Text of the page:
Question: This doesn't have to do with a specific story I'm writing, but it's always been something that I've been confused about. I'm not sure how to word this question properly so I'm going to come up with a hypothetical situation.
The setting of the scene is in a city that is being invaded by the antagonist's forces and the main character, I'm going to call him Bob, is part of a resistance force who was taken by surprise by this sudden invasion.
Suppose that a large chunk of the scene is from Bob's perspective as he and a few other resistance fighters try to climb up a clock tower to try to save the town mayor. But on the other side of town, Bob's sister, Anne, is pinned down by enemy forces in an abandoned building. And another supporting character named Steven is in another part of the city.
Suppose that after a long narration of Bob's situation, I want to quickly jump to Anne's perspective and show how the resistance member next to her suddenly jams a gun in his mouth and offs himself to emphasize how terrified they all are. Then I want to jump back to Bob for a while to show him and his allies hiding in the tower's basement, planning out an attack strategy. Then I want to jump to Steve who just saw his brother have his leg blown off and is now debating whether to risk the lives of his men by insisting that they carry his brother with them or risk stashing him by himself until the event blows over.
Is there a way for me to keep a close third person perspective on Bob while every now and then going into a quick perspective switch to help detail the situation?
Thanks for your time.Answer:
If you were writing a filmscript, this would be much easier - but you probably already know that.
The challenge with a novel is that readers take a little time to get into
the head of a character, so brief shifts in point of view can be disturbing. This is especially true if the shifts happen several times within a chapter.
One approach would be to tell Bob's story, up to the resolution of one event, such as his coming to the decision to climb the clock tower. Make that the end of one chapter. In the next chapter, jump back in time and tell the sister's story, up to the point where her friend commits suicide and she decides what she will do next. The third chapter might tell Steve's story, up to the point where they whether or not to carry the body. The fourth chapter might jump back to Bob for the next installment of his story.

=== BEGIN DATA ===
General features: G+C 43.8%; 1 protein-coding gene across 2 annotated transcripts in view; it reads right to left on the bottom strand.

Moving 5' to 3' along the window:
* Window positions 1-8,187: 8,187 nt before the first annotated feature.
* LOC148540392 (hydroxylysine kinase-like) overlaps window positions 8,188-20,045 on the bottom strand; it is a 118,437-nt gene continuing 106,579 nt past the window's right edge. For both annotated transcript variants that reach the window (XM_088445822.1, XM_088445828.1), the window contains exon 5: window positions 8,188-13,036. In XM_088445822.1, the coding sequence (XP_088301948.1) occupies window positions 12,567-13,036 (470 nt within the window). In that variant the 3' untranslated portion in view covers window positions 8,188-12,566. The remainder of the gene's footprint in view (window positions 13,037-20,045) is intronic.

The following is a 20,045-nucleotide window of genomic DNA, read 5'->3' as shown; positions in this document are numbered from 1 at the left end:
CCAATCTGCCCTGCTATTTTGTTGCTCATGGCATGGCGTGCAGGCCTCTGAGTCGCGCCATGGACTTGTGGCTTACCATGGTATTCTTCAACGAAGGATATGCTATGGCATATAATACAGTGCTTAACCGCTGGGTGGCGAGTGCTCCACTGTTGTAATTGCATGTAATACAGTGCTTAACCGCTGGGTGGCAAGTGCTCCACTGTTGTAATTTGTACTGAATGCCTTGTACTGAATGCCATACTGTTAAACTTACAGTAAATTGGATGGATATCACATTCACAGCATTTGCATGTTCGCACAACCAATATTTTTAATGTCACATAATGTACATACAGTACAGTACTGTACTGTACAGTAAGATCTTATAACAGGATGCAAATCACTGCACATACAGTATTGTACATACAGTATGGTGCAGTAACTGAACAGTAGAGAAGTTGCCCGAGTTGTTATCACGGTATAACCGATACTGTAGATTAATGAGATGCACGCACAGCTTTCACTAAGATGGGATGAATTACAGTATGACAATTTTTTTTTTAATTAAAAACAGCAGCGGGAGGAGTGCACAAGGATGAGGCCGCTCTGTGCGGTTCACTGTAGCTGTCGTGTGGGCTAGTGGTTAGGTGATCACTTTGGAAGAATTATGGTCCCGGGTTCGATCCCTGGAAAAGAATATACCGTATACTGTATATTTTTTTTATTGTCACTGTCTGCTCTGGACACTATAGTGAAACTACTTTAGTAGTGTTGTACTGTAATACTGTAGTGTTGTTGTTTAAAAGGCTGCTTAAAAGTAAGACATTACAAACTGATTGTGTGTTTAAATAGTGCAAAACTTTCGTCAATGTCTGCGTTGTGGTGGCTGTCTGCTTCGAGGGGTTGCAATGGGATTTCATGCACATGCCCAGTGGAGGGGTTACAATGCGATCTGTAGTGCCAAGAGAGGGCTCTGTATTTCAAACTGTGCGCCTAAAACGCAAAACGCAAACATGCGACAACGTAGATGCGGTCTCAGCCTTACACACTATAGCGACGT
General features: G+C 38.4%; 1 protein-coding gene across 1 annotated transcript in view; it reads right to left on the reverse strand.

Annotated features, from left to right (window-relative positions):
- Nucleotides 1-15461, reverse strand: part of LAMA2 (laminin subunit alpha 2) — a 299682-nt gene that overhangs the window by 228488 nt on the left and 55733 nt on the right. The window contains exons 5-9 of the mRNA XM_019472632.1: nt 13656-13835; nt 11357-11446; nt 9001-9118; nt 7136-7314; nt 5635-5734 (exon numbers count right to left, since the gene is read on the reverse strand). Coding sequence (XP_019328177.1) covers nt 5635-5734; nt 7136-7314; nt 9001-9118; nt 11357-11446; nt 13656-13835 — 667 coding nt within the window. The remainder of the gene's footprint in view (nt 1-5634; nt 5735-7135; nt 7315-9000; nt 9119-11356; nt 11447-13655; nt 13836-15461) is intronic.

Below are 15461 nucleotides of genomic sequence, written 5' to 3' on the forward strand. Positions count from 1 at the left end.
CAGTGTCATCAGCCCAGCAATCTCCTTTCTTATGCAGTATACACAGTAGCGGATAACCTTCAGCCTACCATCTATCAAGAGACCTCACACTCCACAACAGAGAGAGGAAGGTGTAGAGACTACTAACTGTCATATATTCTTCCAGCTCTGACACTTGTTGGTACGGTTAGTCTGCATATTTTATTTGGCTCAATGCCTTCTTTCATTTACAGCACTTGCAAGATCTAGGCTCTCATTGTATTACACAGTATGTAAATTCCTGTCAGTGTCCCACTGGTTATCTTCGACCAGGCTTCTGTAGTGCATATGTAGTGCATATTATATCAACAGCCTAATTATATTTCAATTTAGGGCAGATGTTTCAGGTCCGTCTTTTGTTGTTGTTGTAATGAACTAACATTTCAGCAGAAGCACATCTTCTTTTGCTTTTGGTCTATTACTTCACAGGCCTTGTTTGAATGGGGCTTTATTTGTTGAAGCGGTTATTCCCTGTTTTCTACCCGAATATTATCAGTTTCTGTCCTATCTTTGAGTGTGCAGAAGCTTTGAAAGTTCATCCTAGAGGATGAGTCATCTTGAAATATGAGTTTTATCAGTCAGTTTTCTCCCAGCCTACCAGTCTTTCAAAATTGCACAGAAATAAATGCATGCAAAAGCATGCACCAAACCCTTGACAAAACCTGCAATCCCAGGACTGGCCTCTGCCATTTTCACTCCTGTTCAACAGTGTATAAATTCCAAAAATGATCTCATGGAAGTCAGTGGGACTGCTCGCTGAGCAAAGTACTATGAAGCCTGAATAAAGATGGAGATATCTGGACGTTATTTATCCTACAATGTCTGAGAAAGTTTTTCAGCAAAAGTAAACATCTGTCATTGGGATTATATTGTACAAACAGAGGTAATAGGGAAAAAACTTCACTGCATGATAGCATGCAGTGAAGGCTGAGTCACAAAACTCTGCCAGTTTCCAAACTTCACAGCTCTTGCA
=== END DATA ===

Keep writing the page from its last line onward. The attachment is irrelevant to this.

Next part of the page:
So, in each chapter, you will use close 3rd person narration, but with a different point-of-view character. This gives the reader a chance to get into the head of each character, to develop empathy with that character. By the time the chapter break comes, the reader is hungry for more of that character's story.
Of course, you probably want to limit the number of POV characters. More than three, and there is some risk that the reader will feel overwhelmed by the number of characters and the start to feel less connected or involved with them. Also, at some point it might help to see these storylines merge - assuming the characters are all involved in one overall story.
I suspect alternating chapters will be more effective than shifting POV several times within a chapter.
If you decide to experiment with shifts within a chapter, make sure you put a section break (extra dividing space) between sections. Try to create a somewhat different style for each POV character and give enough clues to quickly orient the reader in the new perspective.
A third option is to use an omniscient narrator who can more easily move about the battlefield. However, the downside is that the reader loses the depth of connection with the characters.